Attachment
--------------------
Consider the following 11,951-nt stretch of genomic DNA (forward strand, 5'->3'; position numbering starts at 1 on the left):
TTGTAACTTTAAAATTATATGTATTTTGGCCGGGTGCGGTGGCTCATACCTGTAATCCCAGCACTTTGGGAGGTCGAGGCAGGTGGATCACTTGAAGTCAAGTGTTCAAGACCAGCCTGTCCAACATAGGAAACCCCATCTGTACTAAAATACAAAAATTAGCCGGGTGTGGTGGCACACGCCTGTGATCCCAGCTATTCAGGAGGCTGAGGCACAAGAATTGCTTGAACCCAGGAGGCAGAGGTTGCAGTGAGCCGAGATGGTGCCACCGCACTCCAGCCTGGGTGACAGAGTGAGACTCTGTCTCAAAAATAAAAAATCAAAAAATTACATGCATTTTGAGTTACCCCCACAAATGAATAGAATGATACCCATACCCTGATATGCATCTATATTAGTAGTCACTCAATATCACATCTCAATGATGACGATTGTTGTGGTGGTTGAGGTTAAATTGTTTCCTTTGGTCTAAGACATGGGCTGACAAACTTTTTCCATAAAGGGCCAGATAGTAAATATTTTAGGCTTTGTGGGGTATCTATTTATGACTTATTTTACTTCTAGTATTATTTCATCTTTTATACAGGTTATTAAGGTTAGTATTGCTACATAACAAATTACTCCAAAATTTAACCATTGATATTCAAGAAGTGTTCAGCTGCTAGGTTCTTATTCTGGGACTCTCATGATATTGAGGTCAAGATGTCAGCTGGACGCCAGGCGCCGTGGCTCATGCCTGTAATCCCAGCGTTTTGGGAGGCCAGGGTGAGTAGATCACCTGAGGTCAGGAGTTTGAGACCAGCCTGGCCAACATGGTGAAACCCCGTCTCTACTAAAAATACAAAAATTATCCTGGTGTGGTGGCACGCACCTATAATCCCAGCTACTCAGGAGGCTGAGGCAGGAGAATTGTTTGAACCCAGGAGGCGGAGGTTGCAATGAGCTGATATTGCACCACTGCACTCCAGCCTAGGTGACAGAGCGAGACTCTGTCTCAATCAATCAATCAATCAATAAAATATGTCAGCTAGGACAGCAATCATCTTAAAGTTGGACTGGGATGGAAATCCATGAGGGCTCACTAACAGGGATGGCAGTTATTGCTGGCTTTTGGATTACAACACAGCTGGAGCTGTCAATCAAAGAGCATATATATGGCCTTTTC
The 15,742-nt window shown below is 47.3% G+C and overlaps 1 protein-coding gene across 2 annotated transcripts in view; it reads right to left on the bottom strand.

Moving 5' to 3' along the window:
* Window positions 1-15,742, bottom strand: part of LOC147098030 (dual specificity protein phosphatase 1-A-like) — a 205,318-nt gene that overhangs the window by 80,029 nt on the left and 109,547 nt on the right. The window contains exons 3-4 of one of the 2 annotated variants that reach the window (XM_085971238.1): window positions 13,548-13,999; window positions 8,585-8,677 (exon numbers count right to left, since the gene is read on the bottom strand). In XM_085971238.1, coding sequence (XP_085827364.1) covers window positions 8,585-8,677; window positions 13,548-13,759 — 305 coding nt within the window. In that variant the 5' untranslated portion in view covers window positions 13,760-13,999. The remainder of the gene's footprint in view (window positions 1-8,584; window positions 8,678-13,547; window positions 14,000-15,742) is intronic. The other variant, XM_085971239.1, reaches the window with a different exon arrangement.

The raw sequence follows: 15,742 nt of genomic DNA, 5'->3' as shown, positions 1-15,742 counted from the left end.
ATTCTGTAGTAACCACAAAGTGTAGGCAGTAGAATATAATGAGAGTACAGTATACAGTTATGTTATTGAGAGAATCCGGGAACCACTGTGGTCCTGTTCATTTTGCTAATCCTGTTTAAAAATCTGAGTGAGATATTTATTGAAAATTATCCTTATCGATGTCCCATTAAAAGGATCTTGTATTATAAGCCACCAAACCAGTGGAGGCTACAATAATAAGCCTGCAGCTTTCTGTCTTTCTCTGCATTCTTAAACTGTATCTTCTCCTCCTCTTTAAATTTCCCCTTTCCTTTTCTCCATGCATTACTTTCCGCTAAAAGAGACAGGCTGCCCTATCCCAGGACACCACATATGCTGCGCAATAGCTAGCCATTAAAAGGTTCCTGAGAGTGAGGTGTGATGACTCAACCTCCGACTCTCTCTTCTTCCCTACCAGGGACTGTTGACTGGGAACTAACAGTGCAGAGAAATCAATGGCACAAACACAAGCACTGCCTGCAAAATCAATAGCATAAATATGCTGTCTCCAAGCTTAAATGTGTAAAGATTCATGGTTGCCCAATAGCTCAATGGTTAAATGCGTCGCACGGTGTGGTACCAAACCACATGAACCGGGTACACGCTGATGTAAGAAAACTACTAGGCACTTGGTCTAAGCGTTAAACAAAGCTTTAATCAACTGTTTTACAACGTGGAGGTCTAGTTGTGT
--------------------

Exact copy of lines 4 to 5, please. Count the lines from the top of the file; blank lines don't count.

Moving 5' to 3' along the window:
* Window positions 1-15,742, bottom strand: part of LOC147098030 (dual specificity protein phosphatase 1-A-like) — a 205,318-nt gene that overhangs the window by 80,029 nt on the left and 109,547 nt on the right. The window contains exons 3-4 of one of the 2 annotated variants that reach the window (XM_085971238.1): window positions 13,548-13,999; window positions 8,585-8,677 (exon numbers count right to left, since the gene is read on the bottom strand). In XM_085971238.1, coding sequence (XP_085827364.1) covers window positions 8,585-8,677; window positions 13,548-13,759 — 305 coding nt within the window. In that variant the 5' untranslated portion in view covers window positions 13,760-13,999. The remainder of the gene's footprint in view (window positions 1-8,584; window positions 8,678-13,547; window positions 14,000-15,742) is intronic. The other variant, XM_085971239.1, reaches the window with a different exon arrangement.